Heartstone

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Guðmundur Arnar Guðmundsson makes a promising debut in this tender, slightly lopsided study of teenage friendship and inchoate sexuality.

There’s a vast, storm-hued majesty to the jagged coastal edges of Iceland that inspires hushed awe in tourists, armchair travellers and filmmakers alike, but to a teenager growing up — and, more trickily still, coming out — in this brooding idyll, it can seem like a smallest place in the world. That’s the cruelly frustrated perspective shared by two best friends in Heartstone, at least until they realise that they’re no longer experiencing the same coming-of-age crisis. Richly atmospheric the film toggles its main characters’ arcs for a stretch, before giving preferential treatment to the less dramatically challenging of the two. Still, first-time feature director Guðmundur Arnar Guðmundsson steers proceedings with enough serenity and sensitivity to soften stonier hearts in the arthouse market.

In its positioning of the rural Icelandic landscape as a kind of silent, ever-present antagonist to its principals’ progress, Guðmundsson’s formally imposing debut visually and tonally recalls the work of his compatriot Runar Runarsson — whose own somber 2015 coming-of-ager, Sparrows, deployed similar physical terrain to much the same emotional effect.

The boys’ conflicted, even hostile, relationship to their environment is viscerally symbolised in a startling opening scene, which in which 14-year-old Thor and Kristján, together with a group of pals, savagely cull a school of fish in the local dock, plucking them from the water and bashing their heads on dry land. This kind of hormonally fevered destruction is what passes for fun in their sleepy maritime village, where Thor lives with his single mother — who has recently, to her children’s aggrievement, re-entered the dating scene — and two older, somewhat bullying sisters. Kristján, meanwhile, weathers a consistent stream of abuse from his hard-drinking dad.

While the two boys have a supportive social circle (including some girls with whom they make halting attempts at romance), it’s clear that they’re the most important people in each other’s lives. Tall, sturdy Kristján, already accelerating into manhood, acts as something of a protector to the less mature, none-too-aptly named Thor — who, in one of several wry observations on the occasional tedium of adolescence, fashions a merkin from hairbrush debris as he waits for his pubic hair to grow in.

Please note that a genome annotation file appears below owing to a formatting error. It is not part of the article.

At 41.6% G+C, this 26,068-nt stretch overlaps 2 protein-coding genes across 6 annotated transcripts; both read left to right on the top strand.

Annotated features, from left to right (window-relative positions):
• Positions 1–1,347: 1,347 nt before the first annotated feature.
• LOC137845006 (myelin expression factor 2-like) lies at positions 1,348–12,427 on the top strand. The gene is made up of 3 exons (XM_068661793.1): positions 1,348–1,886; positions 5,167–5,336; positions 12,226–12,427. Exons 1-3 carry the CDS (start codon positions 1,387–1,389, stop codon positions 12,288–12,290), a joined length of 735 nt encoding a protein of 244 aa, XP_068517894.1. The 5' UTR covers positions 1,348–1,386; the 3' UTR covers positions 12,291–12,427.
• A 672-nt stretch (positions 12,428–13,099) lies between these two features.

But as the kids horse around and venture into tentative sexual explorations, it’ll become clear to audiences — if not quite yet to Thor himself — that Kristján’s devotion to him isn’t purely platonic. For many LGBT audiences, such inchoate, unrequited desires will register as a familiar rite of passage. Guðmundsson maps the subtle, even subconscious, strain this development places on the relationship with tact and intelligence, aided by the open, naturally expressive performances of his two young leads. But as the film drifts further into Thor’s not-quite-comprehending headspace, Kristján recedes into the background, even as his character negotiates a compelling maelstrom of warring feelings and external obstacles — including the homophobia of his own parents, as adulthood comes with its own limitations in this stymied community. To quote an Emiliana Torrini song that Thor’s sisters blissfully listen to: “If it’s so good being free/Would you mind telling me/Why I don’t know what to do with myself?”

Sympathetic as Thor’s journey to awareness is, Heartstone’s languid, rollingly repetitive storytelling never quite justifies its weighted focus on his character at the expense of his friend’s more active anguish; a more judicious edit could place both in sharper relief. (The question of how assured Thor is of his own nascent sexuality, meanwhile, is only skirtingly addressed.) Later, Guðmundsson returns to the fish motif in slightly more contrived fashion, as a bullrout is briefly taken from the water and thrown back in, plummeting briefly before finding its gills. Not everyone in this thoughtful, lyrical, slightly over-deliberate tour of a beautiful teenage wasteland gets his own sink-or-swim moment of catharsis.

My 13

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Jonathan is in love with Julie. Unable to gather the courage to speak to Julie, Jonathan formulates a plan to steal her diary, which he believes would reveal to him the way to impress his crush. The plan includes befriending Julie’s brother Charles who is Jonathan’s classmate. Thanks to Charles, Jonathan gets an invitation to a party at their house.

During the party, Jonathan manages to steal the diary, excuses himself and heads home to read it. On one of the pages of the diary, he finds a drawn heart and the name …Jonathan. He is overjoyed until he realises what’s really going on…